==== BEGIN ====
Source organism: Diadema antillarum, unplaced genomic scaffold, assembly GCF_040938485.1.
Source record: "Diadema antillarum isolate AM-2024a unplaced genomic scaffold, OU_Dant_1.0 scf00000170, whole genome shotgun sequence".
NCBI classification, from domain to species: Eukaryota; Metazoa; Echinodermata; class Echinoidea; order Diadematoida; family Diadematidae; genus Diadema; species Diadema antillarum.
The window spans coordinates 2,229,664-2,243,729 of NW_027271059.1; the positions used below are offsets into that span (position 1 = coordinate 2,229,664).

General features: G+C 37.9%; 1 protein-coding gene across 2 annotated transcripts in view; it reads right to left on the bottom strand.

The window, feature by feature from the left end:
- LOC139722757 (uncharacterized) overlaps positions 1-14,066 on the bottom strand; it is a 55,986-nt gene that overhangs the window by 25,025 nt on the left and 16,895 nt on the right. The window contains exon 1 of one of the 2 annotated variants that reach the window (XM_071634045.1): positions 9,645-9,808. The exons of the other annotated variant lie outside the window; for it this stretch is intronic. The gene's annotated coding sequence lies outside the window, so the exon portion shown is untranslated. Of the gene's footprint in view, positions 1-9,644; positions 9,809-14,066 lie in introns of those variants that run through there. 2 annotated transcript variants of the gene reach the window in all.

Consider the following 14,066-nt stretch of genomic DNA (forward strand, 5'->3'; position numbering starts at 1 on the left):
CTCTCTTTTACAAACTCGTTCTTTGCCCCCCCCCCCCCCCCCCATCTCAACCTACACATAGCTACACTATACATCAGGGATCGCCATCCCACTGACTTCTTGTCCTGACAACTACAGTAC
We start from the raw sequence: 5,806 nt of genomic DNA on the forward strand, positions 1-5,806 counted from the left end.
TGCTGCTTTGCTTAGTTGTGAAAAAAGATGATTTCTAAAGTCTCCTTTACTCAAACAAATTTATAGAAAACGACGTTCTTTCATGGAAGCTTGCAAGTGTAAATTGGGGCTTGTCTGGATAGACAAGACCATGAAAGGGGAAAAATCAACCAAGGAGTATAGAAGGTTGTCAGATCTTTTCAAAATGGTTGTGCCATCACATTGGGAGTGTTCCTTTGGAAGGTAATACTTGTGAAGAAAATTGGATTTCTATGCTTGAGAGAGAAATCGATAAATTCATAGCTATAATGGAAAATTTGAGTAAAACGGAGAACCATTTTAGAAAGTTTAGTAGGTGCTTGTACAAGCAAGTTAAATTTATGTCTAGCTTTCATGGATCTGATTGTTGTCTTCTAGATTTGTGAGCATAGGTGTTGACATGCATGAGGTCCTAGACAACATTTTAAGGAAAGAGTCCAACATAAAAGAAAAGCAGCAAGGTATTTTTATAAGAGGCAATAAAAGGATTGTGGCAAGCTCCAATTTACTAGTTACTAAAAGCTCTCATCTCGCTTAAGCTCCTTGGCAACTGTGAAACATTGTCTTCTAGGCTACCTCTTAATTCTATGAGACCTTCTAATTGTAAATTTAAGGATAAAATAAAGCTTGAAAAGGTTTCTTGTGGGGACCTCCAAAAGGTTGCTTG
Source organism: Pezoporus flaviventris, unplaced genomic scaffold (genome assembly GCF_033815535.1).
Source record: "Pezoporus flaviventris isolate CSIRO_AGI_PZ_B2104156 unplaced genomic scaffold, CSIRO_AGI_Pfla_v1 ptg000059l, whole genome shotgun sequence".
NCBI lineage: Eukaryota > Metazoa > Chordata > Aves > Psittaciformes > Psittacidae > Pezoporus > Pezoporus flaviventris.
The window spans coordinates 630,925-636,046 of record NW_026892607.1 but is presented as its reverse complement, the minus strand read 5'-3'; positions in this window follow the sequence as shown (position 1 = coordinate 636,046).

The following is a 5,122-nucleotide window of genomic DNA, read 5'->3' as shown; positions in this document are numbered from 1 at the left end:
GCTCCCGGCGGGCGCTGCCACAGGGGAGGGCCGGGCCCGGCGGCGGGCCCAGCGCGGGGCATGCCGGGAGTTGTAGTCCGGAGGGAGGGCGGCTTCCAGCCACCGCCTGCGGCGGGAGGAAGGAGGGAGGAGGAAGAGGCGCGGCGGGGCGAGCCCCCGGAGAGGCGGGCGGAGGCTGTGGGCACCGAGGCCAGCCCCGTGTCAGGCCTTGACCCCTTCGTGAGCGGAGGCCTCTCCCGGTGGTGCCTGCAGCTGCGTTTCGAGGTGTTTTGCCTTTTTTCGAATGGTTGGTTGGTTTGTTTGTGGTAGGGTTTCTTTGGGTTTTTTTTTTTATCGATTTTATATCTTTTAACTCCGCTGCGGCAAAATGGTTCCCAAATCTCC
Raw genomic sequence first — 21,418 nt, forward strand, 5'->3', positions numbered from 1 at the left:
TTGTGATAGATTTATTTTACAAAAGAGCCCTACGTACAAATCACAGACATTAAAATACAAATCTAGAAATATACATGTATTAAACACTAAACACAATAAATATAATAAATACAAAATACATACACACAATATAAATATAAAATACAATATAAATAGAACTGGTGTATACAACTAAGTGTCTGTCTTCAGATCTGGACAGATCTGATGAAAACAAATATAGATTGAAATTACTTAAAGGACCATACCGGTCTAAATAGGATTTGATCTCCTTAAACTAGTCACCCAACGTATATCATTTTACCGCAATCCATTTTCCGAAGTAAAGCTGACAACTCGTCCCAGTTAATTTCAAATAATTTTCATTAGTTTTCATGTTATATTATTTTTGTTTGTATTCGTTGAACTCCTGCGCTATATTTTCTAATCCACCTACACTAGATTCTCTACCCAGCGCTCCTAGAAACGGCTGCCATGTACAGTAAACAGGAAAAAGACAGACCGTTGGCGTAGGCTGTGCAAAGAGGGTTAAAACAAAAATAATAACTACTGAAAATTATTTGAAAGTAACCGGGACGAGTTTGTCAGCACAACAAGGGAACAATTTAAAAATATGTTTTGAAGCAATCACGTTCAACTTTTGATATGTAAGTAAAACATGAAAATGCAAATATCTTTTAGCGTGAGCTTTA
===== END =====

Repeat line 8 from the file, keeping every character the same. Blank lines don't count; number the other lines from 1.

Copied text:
Consider the following 14,066-nt stretch of genomic DNA (forward strand, 5'->3'; position numbering starts at 1 on the left):